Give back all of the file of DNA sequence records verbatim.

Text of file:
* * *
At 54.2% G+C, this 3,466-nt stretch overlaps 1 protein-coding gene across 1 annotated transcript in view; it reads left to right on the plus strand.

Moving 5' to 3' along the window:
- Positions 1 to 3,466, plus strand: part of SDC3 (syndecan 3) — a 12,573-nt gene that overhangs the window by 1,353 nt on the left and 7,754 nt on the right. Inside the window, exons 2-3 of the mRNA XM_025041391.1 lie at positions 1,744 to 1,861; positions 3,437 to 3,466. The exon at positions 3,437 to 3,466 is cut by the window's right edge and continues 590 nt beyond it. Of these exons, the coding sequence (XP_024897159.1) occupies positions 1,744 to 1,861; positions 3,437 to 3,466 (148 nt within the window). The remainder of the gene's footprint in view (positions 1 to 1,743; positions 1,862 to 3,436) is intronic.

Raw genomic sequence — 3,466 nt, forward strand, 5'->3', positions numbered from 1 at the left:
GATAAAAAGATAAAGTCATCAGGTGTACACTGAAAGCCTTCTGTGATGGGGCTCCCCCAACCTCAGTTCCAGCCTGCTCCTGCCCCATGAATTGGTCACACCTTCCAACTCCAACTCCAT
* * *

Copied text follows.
At 54.2% G+C, this 3,466-nt stretch overlaps 1 protein-coding gene across 1 annotated transcript in view; it reads left to right on the plus strand.

Moving 5' to 3' along the window:
- Positions 1 to 3,466, plus strand: part of SDC3 (syndecan 3) — a 12,573-nt gene that overhangs the window by 1,353 nt on the left and 7,754 nt on the right. Inside the window, exons 2-3 of the mRNA XM_025041391.1 lie at positions 1,744 to 1,861; positions 3,437 to 3,466. The exon at positions 3,437 to 3,466 is cut by the window's right edge and continues 590 nt beyond it. Of these exons, the coding sequence (XP_024897159.1) occupies positions 1,744 to 1,861; positions 3,437 to 3,466 (148 nt within the window). The remainder of the gene's footprint in view (positions 1 to 1,743; positions 1,862 to 3,436) is intronic.

Raw genomic sequence — 3,466 nt, forward strand, 5'->3', positions numbered from 1 at the left:
GATAAAAAGATAAAGTCATCAGGTGTACACTGAAAGCCTTCTGTGATGGGGCTCCCCCAACCTCAGTTCCAGCCTGCTCCTGCCCCATGAATTGGTCACACCTTCCAACTCCAACTCCAT